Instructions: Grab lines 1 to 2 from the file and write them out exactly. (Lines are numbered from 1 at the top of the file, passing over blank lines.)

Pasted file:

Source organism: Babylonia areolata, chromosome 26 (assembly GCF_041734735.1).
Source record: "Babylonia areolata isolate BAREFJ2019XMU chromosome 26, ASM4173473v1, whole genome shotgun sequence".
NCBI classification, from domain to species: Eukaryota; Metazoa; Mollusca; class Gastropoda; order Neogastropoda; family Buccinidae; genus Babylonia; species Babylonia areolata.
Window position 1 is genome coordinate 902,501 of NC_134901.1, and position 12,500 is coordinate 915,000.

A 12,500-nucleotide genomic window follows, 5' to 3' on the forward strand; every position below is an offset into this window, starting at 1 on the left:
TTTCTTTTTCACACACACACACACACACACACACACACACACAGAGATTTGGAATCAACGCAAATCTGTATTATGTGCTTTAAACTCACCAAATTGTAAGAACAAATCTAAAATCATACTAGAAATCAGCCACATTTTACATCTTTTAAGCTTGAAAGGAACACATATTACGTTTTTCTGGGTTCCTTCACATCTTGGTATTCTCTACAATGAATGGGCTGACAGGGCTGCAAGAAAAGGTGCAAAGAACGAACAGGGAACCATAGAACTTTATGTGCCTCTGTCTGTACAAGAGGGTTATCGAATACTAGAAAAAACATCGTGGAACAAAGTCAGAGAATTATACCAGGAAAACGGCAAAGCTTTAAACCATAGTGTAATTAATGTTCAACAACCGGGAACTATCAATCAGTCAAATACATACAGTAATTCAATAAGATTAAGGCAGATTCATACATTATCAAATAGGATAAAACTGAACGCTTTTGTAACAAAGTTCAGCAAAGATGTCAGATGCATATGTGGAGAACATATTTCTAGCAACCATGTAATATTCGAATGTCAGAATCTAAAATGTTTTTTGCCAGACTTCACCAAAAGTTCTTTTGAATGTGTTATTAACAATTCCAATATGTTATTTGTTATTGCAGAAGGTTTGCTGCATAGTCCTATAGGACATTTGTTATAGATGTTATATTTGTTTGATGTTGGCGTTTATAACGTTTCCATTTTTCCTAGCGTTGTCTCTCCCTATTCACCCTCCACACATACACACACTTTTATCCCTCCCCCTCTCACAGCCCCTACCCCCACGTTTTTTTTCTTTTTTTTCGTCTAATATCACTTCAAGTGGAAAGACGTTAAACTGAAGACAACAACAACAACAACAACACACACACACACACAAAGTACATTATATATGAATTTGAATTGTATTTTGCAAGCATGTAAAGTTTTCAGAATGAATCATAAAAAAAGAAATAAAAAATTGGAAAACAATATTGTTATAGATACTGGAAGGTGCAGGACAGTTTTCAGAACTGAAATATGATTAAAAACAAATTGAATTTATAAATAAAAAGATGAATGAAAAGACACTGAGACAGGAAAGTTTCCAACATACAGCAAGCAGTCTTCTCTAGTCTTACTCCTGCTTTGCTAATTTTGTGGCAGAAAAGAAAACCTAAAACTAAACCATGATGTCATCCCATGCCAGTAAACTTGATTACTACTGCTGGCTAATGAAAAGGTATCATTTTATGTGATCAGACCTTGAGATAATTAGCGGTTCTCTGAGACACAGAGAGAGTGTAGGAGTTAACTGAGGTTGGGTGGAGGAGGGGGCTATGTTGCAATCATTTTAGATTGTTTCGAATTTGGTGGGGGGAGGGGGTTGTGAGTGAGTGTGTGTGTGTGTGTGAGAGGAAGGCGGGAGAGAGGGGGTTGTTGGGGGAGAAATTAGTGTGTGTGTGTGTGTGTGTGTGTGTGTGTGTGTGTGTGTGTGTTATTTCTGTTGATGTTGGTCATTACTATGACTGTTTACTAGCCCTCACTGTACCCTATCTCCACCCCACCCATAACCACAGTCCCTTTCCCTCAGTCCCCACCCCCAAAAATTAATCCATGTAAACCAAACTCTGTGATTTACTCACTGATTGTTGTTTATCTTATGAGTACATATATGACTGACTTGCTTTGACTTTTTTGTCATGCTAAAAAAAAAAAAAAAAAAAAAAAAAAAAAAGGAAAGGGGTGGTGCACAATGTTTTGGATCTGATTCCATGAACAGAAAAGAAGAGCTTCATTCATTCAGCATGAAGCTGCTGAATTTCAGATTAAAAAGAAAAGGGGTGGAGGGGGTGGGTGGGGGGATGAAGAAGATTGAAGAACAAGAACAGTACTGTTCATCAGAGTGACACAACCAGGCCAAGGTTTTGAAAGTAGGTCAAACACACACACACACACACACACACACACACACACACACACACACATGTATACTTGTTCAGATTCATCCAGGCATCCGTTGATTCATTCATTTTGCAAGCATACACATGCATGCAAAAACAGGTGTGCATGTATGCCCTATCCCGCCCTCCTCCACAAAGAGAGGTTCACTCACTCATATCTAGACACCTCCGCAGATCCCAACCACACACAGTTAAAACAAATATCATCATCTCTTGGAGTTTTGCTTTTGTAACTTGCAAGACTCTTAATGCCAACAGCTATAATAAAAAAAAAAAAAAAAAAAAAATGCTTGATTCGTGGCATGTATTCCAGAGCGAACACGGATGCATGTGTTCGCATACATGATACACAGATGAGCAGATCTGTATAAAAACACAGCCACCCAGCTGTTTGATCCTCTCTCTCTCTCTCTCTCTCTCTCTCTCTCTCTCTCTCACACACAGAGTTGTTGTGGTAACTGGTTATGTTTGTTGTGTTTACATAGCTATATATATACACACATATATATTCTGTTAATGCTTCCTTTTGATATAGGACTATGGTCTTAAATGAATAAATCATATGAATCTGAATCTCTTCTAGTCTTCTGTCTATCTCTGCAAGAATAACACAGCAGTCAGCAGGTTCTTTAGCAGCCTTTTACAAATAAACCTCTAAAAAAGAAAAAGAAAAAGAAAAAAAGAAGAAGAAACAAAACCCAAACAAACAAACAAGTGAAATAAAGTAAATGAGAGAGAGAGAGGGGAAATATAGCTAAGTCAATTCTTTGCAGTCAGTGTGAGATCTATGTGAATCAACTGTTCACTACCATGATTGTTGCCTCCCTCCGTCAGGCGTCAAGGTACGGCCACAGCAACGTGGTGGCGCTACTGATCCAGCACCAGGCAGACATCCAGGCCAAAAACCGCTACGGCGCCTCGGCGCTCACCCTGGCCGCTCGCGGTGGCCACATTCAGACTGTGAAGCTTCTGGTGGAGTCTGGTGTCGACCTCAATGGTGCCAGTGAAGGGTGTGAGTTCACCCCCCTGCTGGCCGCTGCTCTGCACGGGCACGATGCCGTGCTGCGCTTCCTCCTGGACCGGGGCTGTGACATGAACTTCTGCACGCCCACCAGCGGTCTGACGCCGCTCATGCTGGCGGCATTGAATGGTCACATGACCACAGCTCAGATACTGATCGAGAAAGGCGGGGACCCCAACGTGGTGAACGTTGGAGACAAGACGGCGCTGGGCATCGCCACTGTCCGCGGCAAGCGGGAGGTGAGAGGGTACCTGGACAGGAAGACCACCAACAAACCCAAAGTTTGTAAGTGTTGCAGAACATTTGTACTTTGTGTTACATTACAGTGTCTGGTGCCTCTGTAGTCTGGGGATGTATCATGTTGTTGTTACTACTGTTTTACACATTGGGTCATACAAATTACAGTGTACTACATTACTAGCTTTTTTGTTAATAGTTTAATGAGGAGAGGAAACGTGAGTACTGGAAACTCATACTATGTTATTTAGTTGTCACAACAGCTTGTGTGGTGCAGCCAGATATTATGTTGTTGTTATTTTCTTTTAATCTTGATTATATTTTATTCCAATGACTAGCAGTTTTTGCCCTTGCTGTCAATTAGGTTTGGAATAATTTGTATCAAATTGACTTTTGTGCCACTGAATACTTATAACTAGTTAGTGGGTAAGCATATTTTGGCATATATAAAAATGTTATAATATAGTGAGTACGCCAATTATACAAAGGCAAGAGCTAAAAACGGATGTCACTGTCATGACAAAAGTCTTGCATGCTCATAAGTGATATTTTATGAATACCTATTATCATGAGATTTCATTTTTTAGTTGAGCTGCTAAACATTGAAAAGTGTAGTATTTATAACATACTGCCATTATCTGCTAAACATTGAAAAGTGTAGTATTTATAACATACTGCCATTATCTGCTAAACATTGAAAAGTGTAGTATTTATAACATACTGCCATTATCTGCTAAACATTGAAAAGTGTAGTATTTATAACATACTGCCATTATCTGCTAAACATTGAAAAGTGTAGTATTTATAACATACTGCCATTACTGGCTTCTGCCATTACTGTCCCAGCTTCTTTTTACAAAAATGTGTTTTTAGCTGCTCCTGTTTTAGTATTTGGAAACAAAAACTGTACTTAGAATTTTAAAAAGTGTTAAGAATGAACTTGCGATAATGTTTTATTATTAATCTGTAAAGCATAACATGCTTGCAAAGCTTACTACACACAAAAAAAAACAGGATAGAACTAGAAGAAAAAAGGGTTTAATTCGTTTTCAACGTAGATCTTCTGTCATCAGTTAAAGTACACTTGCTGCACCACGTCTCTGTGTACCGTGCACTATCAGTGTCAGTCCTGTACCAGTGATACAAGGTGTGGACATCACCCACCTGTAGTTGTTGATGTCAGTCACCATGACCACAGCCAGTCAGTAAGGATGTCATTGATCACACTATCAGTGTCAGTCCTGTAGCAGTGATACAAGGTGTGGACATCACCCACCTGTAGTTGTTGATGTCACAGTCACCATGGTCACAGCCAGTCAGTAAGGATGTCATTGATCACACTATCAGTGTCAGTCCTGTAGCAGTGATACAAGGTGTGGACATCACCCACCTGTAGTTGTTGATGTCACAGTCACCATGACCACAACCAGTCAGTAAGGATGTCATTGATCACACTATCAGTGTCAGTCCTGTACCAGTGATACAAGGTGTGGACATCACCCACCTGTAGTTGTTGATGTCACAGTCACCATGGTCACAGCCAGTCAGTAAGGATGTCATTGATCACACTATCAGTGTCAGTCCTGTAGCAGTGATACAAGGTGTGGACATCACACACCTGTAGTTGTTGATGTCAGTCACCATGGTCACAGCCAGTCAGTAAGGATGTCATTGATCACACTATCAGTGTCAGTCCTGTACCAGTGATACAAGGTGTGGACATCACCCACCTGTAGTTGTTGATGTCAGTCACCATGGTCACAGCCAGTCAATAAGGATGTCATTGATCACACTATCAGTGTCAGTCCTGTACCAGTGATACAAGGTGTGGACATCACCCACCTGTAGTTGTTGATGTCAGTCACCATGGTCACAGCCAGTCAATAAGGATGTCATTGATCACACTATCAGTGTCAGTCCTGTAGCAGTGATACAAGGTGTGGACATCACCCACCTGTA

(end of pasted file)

Source organism: Babylonia areolata, chromosome 26 (assembly GCF_041734735.1).
Source record: "Babylonia areolata isolate BAREFJ2019XMU chromosome 26, ASM4173473v1, whole genome shotgun sequence".